Subsections

# 5. Data Structures

This chapter describes some things you've learned about already in more detail, and adds some new things as well.

# 5.1 More on Lists

The list data type has some more methods. Here are all of the methods of list objects:

`append(x)`
Add an item to the end of the list; equivalent to `a[len(a):] = [x]`.

`extend(L)`
Extend the list by appending all the items in the given list; equivalent to `a[len(a):] = L`.

`insert(i, x)`
Insert an item at a given position. The first argument is the index of the element before which to insert, so `a.insert(0, x)` inserts at the front of the list, and `a.insert(len(a), x)` is equivalent to `a.append(x)`.

`remove(x)`
Remove the first item from the list whose value is `x`. It is an error if there is no such item.

`pop([i])`
Remove the item at the given position in the list, and return it. If no index is specified, `a.pop()` returns the last item in the list. The item is also removed from the list.

`index(x)`
Return the index in the list of the first item whose value is `x`. It is an error if there is no such item.

`count(x)`
Return the number of times `x` appears in the list.

`sort()`
Sort the items of the list, in place.

`reverse()`
Reverse the elements of the list, in place.

An example that uses most of the list methods:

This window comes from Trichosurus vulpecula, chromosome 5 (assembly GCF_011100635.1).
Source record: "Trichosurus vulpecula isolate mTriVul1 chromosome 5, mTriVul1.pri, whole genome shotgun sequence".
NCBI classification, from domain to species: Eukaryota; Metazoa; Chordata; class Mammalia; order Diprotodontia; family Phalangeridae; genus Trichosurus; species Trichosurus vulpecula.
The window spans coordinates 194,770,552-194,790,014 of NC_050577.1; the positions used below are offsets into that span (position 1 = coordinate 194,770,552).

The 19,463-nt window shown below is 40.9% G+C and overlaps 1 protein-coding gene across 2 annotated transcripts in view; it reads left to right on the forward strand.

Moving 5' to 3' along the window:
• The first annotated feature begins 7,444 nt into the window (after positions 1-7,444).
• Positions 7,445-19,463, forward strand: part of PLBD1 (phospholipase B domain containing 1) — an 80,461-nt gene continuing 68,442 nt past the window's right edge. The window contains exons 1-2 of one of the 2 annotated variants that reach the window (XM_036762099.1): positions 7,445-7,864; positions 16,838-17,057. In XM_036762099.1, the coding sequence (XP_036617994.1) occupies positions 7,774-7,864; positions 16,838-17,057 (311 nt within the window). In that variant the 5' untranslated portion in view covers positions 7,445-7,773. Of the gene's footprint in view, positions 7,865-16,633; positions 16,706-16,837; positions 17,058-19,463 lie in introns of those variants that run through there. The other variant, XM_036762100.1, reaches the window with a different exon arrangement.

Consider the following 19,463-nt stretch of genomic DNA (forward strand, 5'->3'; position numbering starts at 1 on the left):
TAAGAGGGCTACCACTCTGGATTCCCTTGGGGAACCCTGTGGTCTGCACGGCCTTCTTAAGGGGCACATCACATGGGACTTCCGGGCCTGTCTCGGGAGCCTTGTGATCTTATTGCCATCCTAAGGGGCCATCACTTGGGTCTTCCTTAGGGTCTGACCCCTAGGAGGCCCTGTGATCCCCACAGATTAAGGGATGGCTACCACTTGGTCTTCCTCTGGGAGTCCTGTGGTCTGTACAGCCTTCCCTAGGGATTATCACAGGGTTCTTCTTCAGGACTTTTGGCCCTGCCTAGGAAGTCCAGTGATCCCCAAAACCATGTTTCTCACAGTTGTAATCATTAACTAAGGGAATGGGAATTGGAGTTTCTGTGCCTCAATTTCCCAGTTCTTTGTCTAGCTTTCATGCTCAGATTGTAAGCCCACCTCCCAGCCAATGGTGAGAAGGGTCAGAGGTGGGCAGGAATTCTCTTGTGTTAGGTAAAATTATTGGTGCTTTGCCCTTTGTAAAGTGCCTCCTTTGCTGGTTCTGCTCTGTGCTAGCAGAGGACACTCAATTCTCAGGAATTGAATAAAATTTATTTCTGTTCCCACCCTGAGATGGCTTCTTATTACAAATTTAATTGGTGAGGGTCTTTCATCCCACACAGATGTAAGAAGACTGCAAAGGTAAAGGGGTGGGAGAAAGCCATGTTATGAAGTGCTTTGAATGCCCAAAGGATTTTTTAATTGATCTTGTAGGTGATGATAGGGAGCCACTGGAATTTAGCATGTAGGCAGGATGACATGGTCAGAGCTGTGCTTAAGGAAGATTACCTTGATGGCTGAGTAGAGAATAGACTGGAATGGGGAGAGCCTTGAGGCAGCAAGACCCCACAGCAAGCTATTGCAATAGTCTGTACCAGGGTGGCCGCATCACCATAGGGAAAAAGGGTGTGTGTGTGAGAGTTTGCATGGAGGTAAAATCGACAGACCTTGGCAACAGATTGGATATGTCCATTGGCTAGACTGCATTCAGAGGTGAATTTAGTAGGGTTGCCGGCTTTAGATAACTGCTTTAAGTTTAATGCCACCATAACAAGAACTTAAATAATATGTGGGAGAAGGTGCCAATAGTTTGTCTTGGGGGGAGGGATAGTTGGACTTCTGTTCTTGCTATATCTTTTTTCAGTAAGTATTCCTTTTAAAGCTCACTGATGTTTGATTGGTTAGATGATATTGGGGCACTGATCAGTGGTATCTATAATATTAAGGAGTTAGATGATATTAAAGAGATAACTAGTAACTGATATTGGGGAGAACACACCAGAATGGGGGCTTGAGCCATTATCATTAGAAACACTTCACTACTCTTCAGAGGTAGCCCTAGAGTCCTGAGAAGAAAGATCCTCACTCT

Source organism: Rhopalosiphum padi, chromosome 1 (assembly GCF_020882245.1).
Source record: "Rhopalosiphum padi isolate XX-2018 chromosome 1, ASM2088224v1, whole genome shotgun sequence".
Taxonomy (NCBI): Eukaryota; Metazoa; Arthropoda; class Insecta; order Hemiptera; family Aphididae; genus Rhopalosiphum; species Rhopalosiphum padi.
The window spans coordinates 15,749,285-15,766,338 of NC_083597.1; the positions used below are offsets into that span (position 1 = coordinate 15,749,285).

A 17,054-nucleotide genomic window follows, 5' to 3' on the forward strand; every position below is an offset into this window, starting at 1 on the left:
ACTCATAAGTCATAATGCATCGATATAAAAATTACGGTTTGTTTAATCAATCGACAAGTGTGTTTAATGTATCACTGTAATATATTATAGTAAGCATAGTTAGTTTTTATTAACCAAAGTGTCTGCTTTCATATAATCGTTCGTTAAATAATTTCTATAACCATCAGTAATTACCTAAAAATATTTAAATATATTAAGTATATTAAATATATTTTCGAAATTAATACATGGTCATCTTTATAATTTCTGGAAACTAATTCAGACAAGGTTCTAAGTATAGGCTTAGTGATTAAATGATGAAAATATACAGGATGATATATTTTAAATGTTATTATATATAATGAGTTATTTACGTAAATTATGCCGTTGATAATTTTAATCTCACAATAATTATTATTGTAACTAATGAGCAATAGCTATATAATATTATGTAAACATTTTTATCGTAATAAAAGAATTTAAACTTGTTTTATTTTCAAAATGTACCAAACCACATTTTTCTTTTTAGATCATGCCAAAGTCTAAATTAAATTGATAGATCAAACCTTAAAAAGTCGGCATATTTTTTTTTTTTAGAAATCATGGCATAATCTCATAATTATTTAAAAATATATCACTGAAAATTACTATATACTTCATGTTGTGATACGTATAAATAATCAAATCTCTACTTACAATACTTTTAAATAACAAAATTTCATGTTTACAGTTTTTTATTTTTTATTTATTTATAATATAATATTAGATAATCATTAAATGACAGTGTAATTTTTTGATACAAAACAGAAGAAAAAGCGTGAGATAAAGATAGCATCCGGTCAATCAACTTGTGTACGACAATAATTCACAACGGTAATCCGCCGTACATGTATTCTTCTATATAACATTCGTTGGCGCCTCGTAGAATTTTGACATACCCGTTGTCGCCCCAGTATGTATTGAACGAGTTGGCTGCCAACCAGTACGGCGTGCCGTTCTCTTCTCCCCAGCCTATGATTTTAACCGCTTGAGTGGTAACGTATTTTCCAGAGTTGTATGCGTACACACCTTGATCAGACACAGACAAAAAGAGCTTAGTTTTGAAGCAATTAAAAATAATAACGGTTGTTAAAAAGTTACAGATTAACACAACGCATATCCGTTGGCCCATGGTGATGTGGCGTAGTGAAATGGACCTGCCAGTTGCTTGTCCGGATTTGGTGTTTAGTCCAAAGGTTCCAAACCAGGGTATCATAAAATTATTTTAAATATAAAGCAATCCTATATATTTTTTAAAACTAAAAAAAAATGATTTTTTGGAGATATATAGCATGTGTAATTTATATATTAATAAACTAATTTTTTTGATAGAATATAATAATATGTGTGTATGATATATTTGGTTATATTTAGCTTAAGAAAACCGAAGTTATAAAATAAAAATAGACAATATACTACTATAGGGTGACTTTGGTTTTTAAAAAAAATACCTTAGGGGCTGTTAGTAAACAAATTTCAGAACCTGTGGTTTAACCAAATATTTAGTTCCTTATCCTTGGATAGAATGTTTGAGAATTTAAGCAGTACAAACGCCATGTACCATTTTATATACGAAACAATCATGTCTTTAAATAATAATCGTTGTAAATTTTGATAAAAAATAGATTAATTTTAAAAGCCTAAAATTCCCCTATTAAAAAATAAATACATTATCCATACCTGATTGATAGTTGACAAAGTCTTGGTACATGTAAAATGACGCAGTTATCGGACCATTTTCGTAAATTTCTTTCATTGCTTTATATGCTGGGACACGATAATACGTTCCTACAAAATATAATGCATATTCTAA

```>>> a = [66.6, 333, 333, 1, 1234.5]
>>> print a.count(333), a.count(66.6), a.count('x')
2 1 0
>>> a.insert(2, -1)
>>> a.append(333)
>>> a
[66.6, 333, -1, 333, 1, 1234.5, 333]
>>> a.index(333)
1
>>> a.remove(333)
>>> a
[66.6, -1, 333, 1, 1234.5, 333]
>>> a.reverse()
>>> a
[333, 1234.5, 1, 333, -1, 66.6]
>>> a.sort()
>>> a
[-1, 1, 66.6, 333, 333, 1234.5]
```

## 5.1.1 Using Lists as Stacks

The list methods make it very easy to use a list as a stack, where the last element added is the first element retrieved (``last-in, first-out''). To add an item to the top of the stack, use append(). To retrieve an item from the top of the stack, use pop() without an explicit index. For example:

```>>> stack = [3, 4, 5]
>>> stack.append(6)
>>> stack.append(7)
>>> stack
[3, 4, 5, 6, 7]
>>> stack.pop()
7
>>> stack
[3, 4, 5, 6]
>>> stack.pop()
6
>>> stack.pop()
5
>>> stack
[3, 4]
```

## 5.1.2 Using Lists as Queues

You can also use a list conveniently as a queue, where the first element added is the first element retrieved (``first-in, first-out''). To add an item to the back of the queue, use append(). To retrieve an item from the front of the queue, use pop() with `0` as the index. For example: